Monday, July 18, 2011

B.P.R.D. Hell on Earth: Monsters #1: A Comic Review

B.P.R.D. Hell on Earth: Monsters #1
Publisher: Dark Horse Comics
Writers: Mike Mignola and John Arcudi
Art: Tyler Crook

I've missed an issue here or there of Dark Horse's B.P.R.D. series, so I'm not exactly sure why Liz Sherman is hanging out in a trailer park and living with a couple of goobers. But I've never objected to any Liz-centric story, neither this one nor the recently completed "The Dead Remembered" two-parter starring the character as a teen. Liz has always been a troubled and largely unhappy person. Just a guess here, but it probably has something to do with having killed her family via pyrokinesis as a child. Little things like that tend to make one prone to bouts of mopey behavior.

We love her, though. B.P.R.D. stories are full of fanciful freaks like Abe Sapien and Dr. Johann Kraus, but writers Mike Mignola and John Arcudi have never neglected the human element. They make Liz darkly fascinating and each new story reveals previously unimagined facets of her spiky personality.

So why is she living in low-rent exile among a bunch of drunks and wife-beaters? I'd better pick up some back issues, or maybe Mignola and Arcudi will reveal the answer in part two. In the meantime, they delve into a setting right out of one of the better episodes of The X-Files, with the supernatural elements coloring the edges until the gory cliffhanger on the last couple of pages. As far as I know, we've never met any of these secondary characters before, but Mignola and Arcudi bring them to vivid life with just a few lines of dialogue, despite tagging them with names like Jubal and Jeb. What the heck is Liz doing there?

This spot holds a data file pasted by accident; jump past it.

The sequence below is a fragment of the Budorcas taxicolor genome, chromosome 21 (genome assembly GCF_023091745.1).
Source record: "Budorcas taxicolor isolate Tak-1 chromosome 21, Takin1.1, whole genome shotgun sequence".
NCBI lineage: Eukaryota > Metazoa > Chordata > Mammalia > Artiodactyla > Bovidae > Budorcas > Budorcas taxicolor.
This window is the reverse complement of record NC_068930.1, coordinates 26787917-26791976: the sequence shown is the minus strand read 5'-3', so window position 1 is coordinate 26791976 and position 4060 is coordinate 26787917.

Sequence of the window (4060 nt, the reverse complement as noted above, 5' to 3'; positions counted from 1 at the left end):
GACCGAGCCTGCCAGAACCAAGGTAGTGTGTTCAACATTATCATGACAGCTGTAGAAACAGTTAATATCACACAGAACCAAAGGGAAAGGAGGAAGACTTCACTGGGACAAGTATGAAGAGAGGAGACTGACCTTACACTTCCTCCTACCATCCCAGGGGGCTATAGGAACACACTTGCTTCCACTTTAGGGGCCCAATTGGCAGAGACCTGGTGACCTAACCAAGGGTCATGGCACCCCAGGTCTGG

But oh holy moley, we've got a live one here in artist Tyler Crook! While the amazing Guy Davis will certainly be missed, the creative team has recruited someone with a similar aesthetic-- a kind of loose, Alex Tothian look, perfectly attuned to the story's trashy setting and to its ominous undertones of encroaching menace; according to Dark Horse, he lists the great Milt Caniff as an influence and it shows. You can't go far wrong following Caniff, Frank Robbins or Harvey Kurtzman. Crook makes each character a distinct individual, with shabby fashion sense and deadbeat body language-- slumped over while carrying a case of beer, thrusting hands in pockets, angrily kicking at a frog in the rain. With a few impressionistic gestures here and some heavy black-spotting there, Crook's art-- much like that of his art influences-- is both caricatured and yet has an almost documentary-like believability thanks to a sharp eye for details such as cereal boxes on top of refrigerators, magazines downturned on the floor to mark the reader's place and beer cans tossed in the corner. This is my first encounter with Crook's art and I'm already in love with it. Colorist Dave Stewart-- a longtime series stalwart-- gives it a subdued palette that serves Crook well, all drab neutrals except for the red of Liz's hair.

I hope Crook has a long, long run on this series. People need to see the man's work! I'm looking forward to part two for that and to have all these intriguing questions answered. Or not, because much as I enjoy what Mignola and Arcudi do with their scripts, Crook's going to keep me buying B.P.R.D. for as long as he handles the art.

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